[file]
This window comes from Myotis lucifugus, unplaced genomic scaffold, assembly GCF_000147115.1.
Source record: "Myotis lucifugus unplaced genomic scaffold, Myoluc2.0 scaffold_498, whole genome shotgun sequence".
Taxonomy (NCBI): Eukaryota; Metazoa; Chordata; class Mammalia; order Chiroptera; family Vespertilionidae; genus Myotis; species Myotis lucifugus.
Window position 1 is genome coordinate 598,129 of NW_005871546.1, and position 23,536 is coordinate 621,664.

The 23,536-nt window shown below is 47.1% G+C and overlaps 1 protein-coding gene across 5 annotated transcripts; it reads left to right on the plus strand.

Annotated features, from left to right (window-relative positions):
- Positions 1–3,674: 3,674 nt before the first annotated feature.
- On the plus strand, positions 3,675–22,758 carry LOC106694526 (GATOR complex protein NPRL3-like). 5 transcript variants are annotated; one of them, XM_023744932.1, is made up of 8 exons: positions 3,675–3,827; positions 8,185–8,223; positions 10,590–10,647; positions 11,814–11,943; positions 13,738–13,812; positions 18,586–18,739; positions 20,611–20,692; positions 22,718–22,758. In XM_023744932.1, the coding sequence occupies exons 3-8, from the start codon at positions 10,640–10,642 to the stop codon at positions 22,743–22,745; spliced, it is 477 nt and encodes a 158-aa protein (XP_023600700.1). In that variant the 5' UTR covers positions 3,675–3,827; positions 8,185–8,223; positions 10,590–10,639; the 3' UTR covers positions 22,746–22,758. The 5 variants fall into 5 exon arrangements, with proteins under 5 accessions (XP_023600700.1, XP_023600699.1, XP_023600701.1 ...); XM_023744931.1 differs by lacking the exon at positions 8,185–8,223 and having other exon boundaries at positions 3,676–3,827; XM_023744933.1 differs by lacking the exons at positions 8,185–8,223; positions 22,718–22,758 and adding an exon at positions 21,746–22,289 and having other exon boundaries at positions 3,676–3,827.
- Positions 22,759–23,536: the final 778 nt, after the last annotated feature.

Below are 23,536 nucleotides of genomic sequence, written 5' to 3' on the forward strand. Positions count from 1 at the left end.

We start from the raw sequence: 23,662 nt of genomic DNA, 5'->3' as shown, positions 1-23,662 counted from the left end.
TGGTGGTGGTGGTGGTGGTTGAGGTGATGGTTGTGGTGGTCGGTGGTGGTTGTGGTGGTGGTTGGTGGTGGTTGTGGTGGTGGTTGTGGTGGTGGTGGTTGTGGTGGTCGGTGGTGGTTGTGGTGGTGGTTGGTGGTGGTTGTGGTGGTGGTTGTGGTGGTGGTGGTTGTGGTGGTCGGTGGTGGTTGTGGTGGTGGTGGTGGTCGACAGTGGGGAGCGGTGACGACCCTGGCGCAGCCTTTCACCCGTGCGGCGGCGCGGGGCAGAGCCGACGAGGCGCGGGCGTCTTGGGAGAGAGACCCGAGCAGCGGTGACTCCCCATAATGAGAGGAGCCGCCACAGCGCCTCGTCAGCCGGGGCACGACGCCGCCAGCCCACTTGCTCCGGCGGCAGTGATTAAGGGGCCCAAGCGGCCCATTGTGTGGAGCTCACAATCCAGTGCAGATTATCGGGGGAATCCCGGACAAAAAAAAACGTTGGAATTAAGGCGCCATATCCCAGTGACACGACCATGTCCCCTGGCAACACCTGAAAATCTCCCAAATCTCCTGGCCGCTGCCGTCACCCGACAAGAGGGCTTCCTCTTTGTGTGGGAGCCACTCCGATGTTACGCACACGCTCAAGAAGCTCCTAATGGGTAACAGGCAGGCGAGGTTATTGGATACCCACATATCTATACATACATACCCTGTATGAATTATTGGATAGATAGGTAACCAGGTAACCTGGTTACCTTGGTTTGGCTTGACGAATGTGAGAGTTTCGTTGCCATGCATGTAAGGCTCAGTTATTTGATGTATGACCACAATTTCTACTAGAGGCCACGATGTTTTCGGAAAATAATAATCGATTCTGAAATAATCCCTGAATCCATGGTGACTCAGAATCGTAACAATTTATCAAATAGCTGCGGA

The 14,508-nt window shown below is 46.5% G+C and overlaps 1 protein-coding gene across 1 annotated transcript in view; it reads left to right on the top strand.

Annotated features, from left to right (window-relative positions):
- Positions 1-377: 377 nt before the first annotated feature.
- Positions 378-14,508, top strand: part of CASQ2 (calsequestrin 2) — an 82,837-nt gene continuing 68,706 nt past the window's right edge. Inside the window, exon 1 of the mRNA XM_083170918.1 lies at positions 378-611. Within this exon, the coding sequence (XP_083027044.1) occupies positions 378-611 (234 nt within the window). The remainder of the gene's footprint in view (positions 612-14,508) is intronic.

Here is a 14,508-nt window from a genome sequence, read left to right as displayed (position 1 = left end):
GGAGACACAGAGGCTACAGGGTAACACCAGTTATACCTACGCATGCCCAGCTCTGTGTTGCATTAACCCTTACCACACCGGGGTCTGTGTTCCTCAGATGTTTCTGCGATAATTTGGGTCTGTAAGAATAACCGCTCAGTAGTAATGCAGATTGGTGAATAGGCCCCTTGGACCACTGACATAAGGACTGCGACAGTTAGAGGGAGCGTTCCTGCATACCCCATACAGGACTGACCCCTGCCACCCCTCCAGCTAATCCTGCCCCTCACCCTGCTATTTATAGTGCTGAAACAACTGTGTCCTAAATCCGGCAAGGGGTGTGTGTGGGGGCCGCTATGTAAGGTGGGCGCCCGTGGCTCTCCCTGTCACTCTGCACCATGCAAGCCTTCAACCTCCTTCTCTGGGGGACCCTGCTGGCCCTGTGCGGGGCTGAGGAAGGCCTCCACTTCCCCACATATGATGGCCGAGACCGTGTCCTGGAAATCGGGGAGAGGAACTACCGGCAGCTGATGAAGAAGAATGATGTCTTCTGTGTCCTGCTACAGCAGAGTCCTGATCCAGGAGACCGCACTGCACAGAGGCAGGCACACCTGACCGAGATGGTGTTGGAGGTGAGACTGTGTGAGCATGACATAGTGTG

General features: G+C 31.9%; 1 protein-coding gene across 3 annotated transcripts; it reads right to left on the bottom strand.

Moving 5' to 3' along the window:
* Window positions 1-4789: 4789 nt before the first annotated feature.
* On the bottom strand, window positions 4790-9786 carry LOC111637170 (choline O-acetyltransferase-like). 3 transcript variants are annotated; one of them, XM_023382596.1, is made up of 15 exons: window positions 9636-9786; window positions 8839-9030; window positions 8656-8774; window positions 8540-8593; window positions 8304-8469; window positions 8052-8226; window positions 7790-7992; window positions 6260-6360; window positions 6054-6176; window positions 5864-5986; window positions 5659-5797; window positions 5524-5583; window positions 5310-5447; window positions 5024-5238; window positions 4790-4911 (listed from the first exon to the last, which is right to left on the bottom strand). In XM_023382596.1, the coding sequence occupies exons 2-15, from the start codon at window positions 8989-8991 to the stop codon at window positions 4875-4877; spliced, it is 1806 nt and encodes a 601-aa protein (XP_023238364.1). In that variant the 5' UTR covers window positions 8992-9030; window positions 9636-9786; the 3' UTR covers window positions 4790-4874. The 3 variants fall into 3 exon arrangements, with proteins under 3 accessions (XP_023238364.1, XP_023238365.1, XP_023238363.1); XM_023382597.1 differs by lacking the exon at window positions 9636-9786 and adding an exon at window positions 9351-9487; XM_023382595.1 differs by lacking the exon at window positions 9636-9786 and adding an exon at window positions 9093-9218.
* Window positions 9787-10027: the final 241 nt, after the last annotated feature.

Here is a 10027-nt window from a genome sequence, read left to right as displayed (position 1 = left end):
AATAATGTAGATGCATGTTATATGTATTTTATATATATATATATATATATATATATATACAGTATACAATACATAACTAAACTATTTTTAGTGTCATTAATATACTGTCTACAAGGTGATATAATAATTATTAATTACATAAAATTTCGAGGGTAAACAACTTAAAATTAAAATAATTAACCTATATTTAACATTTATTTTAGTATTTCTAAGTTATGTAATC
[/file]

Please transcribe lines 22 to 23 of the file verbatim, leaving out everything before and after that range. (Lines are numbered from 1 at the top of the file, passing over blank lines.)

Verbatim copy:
* On the bottom strand, window positions 4790-9786 carry LOC111637170 (choline O-acetyltransferase-like). 3 transcript variants are annotated; one of them, XM_023382596.1, is made up of 15 exons: window positions 9636-9786; window positions 8839-9030; window positions 8656-8774; window positions 8540-8593; window positions 8304-8469; window positions 8052-8226; window positions 7790-7992; window positions 6260-6360; window positions 6054-6176; window positions 5864-5986; window positions 5659-5797; window positions 5524-5583; window positions 5310-5447; window positions 5024-5238; window positions 4790-4911 (listed from the first exon to the last, which is right to left on the bottom strand). In XM_023382596.1, the coding sequence occupies exons 2-15, from the start codon at window positions 8989-8991 to the stop codon at window positions 4875-4877; spliced, it is 1806 nt and encodes a 601-aa protein (XP_023238364.1). In that variant the 5' UTR covers window positions 8992-9030; window positions 9636-9786; the 3' UTR covers window positions 4790-4874. The 3 variants fall into 3 exon arrangements, with proteins under 3 accessions (XP_023238364.1, XP_023238365.1, XP_023238363.1); XM_023382597.1 differs by lacking the exon at window positions 9636-9786 and adding an exon at window positions 9351-9487; XM_023382595.1 differs by lacking the exon at window positions 9636-9786 and adding an exon at window positions 9093-9218.
* Window positions 9787-10027: the final 241 nt, after the last annotated feature.